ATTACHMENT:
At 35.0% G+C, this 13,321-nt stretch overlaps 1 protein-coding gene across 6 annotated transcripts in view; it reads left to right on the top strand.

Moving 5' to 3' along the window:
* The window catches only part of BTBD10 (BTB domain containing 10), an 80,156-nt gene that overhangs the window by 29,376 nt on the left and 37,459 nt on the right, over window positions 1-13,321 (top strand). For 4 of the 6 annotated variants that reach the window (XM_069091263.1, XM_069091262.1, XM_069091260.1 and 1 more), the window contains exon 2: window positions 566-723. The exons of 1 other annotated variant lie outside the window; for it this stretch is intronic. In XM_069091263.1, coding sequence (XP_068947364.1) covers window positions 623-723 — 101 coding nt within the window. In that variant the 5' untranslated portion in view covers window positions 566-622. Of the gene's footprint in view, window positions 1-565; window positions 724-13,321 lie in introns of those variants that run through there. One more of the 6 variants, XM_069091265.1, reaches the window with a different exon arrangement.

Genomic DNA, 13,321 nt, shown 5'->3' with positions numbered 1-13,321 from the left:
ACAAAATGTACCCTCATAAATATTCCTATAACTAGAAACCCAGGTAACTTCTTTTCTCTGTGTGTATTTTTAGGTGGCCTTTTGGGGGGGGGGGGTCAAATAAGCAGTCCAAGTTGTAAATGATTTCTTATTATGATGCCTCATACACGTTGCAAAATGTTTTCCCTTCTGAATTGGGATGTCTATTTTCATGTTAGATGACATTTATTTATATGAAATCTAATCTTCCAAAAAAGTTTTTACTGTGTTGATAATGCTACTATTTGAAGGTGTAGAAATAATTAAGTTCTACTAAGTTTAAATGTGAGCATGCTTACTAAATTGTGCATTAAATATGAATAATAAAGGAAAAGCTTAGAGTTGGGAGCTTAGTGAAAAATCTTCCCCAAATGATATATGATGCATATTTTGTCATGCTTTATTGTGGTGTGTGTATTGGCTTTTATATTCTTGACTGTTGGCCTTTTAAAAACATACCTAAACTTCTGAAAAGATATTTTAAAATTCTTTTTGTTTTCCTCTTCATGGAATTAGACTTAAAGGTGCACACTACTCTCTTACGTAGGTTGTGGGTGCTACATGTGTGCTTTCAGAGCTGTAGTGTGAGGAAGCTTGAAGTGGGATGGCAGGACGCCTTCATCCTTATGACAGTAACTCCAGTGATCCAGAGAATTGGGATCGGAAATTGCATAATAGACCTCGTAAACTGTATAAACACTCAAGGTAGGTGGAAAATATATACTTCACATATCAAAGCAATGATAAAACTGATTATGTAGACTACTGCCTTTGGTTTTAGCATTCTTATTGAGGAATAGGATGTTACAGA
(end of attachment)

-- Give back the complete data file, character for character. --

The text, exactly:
At 35.0% G+C, this 13,321-nt stretch overlaps 1 protein-coding gene across 6 annotated transcripts in view; it reads left to right on the top strand.

Moving 5' to 3' along the window:
* The window catches only part of BTBD10 (BTB domain containing 10), an 80,156-nt gene that overhangs the window by 29,376 nt on the left and 37,459 nt on the right, over window positions 1-13,321 (top strand). For 4 of the 6 annotated variants that reach the window (XM_069091263.1, XM_069091262.1, XM_069091260.1 and 1 more), the window contains exon 2: window positions 566-723. The exons of 1 other annotated variant lie outside the window; for it this stretch is intronic. In XM_069091263.1, coding sequence (XP_068947364.1) covers window positions 623-723 — 101 coding nt within the window. In that variant the 5' untranslated portion in view covers window positions 566-622. Of the gene's footprint in view, window positions 1-565; window positions 724-13,321 lie in introns of those variants that run through there. One more of the 6 variants, XM_069091265.1, reaches the window with a different exon arrangement.

Genomic DNA, 13,321 nt, shown 5'->3' with positions numbered 1-13,321 from the left:
ACAAAATGTACCCTCATAAATATTCCTATAACTAGAAACCCAGGTAACTTCTTTTCTCTGTGTGTATTTTTAGGTGGCCTTTTGGGGGGGGGGGGTCAAATAAGCAGTCCAAGTTGTAAATGATTTCTTATTATGATGCCTCATACACGTTGCAAAATGTTTTCCCTTCTGAATTGGGATGTCTATTTTCATGTTAGATGACATTTATTTATATGAAATCTAATCTTCCAAAAAAGTTTTTACTGTGTTGATAATGCTACTATTTGAAGGTGTAGAAATAATTAAGTTCTACTAAGTTTAAATGTGAGCATGCTTACTAAATTGTGCATTAAATATGAATAATAAAGGAAAAGCTTAGAGTTGGGAGCTTAGTGAAAAATCTTCCCCAAATGATATATGATGCATATTTTGTCATGCTTTATTGTGGTGTGTGTATTGGCTTTTATATTCTTGACTGTTGGCCTTTTAAAAACATACCTAAACTTCTGAAAAGATATTTTAAAATTCTTTTTGTTTTCCTCTTCATGGAATTAGACTTAAAGGTGCACACTACTCTCTTACGTAGGTTGTGGGTGCTACATGTGTGCTTTCAGAGCTGTAGTGTGAGGAAGCTTGAAGTGGGATGGCAGGACGCCTTCATCCTTATGACAGTAACTCCAGTGATCCAGAGAATTGGGATCGGAAATTGCATAATAGACCTCGTAAACTGTATAAACACTCAAGGTAGGTGGAAAATATATACTTCACATATCAAAGCAATGATAAAACTGATTATGTAGACTACTGCCTTTGGTTTTAGCATTCTTATTGAGGAATAGGATGTTACAGA